Besides, this take would place all the power back into Snow’s hands and remove agency from Katniss. The fact that she volunteers for Prim is her defining and foundational character moment—it’s vitally important to who Katniss is and her bond with Prim, since it’s not a given that siblings volunteer for each other. If Snow had engineered the whole thing, then Katniss taking the first step onto the path that would lead her to become the Mockingjay was actually his doing rather than hers, and there would be nothing sadder.
Plus, if Snow really was so interested in a nobody girl from District 12 as to maneuver the reaping to get her sister into the arena, then wouldn’t he have also known Katniss’ character enough to predict she would have volunteered instead? Thus making the entire “punishing Katniss by sending Prim to her death” scheme absolutely void?
The message of The Hunger Games
While The Hunger Games is very much Katniss’ story—she’s our first-person narrator and we see the events that take place throughout the books and movies exclusively from her eyes, with all the upsides and downsides that entails—it’s also a very poignant commentary about revolutions and power, as well as the incredible influence television and spectacle can wield.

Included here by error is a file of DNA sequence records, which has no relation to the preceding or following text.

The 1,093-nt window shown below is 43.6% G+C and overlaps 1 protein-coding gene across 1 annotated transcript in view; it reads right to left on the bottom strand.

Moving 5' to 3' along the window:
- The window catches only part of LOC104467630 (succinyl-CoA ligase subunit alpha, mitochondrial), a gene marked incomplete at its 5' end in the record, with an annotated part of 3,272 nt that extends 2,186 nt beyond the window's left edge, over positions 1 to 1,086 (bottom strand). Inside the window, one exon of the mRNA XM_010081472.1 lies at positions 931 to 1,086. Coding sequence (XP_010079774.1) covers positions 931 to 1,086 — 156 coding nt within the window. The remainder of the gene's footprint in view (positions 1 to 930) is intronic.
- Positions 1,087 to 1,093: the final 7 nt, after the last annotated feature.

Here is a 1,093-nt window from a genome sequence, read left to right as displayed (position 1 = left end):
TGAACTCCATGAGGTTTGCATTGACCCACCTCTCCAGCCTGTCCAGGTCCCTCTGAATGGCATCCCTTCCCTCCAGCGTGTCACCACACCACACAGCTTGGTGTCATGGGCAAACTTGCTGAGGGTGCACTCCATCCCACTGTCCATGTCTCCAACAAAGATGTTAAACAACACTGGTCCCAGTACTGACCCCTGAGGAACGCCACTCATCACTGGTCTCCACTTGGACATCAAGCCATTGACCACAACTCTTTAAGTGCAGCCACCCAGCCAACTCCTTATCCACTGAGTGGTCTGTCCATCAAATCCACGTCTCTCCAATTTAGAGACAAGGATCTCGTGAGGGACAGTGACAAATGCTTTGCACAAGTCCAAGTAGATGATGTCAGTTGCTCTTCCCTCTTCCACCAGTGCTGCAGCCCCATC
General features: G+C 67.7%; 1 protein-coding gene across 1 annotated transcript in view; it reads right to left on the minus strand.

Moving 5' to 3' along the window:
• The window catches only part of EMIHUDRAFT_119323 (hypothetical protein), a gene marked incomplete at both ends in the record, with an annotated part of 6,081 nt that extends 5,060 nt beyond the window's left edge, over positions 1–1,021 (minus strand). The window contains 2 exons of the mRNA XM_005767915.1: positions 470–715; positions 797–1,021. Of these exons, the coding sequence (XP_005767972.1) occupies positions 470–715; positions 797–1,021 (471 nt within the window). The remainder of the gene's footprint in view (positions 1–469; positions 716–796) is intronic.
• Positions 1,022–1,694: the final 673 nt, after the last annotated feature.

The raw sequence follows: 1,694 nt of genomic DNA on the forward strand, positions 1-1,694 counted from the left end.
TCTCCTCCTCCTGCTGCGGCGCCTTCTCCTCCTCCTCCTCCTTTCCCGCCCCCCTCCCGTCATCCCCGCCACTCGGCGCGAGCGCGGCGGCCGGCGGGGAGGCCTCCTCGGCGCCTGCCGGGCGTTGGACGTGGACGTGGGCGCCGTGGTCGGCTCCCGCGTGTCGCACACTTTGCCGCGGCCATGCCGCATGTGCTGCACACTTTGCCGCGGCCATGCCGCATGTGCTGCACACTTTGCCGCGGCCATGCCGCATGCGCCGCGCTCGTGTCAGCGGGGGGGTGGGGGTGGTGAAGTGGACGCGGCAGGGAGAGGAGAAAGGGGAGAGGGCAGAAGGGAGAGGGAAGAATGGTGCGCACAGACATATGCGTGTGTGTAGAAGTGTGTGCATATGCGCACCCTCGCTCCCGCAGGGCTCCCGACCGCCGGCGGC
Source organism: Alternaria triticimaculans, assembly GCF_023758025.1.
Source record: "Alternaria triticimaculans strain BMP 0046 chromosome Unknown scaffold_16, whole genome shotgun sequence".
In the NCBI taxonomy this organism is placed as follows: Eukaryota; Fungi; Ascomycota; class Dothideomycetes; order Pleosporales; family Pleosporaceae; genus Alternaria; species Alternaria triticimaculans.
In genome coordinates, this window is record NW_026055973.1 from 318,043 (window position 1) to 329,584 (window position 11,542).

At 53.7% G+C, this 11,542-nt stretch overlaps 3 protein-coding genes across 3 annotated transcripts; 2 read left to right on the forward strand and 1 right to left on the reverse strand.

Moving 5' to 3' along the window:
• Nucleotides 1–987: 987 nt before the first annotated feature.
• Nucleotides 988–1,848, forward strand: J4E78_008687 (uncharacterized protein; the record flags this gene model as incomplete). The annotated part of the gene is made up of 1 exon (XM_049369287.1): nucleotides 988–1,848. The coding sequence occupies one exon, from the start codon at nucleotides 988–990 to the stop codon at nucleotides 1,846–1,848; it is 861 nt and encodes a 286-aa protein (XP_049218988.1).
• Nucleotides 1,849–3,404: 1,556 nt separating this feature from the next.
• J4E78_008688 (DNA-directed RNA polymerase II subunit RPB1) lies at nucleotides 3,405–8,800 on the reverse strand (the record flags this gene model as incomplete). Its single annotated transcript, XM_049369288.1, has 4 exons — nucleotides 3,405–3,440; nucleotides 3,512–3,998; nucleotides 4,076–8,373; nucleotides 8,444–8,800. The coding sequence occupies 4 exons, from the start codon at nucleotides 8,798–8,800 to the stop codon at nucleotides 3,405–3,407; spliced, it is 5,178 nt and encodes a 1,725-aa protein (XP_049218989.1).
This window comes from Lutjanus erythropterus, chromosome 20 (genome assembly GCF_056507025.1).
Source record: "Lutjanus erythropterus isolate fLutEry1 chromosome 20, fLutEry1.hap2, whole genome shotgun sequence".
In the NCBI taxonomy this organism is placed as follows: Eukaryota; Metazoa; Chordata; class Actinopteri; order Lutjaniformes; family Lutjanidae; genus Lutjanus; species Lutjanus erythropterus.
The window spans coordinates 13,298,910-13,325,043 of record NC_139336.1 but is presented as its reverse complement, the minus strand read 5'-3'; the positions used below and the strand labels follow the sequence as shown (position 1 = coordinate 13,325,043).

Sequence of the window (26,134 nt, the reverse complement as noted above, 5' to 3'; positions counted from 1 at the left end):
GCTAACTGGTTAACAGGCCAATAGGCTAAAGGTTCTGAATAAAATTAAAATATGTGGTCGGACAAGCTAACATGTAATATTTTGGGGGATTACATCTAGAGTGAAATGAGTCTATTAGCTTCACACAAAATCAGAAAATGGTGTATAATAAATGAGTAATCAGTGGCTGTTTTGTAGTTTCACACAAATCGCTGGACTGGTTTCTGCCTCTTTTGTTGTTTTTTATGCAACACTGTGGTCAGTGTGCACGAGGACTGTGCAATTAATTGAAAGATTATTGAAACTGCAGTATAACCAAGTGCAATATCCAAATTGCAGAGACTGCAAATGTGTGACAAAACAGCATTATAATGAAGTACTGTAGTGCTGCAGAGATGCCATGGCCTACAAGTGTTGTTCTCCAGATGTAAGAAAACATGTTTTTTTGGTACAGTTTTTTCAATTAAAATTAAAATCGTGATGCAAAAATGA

The revolution has always been the main point of the entire saga—rather than the division of the people of Panem into districts or the love triangle, on which many other works that tried to replicate The Hunger Games’ success focused.
One might even argue that it’s Gale who best understands the cost of revolution, rather than Katniss—even though neither gets the real power of television like Peeta “If it weren’t for the baby” Mellark. We just happen to live this revolution from the point of view of a heavily traumatized girl who went through something terrible and ended up becoming a symbol that brought the rebels together—and the premises that brought Katniss to become that symbol are important.
And they simply wouldn’t have the same meaning and gravitas if they hadn’t been born from her unconditional and selfless love towards her little sister, who just happened to not have the odds in her favor.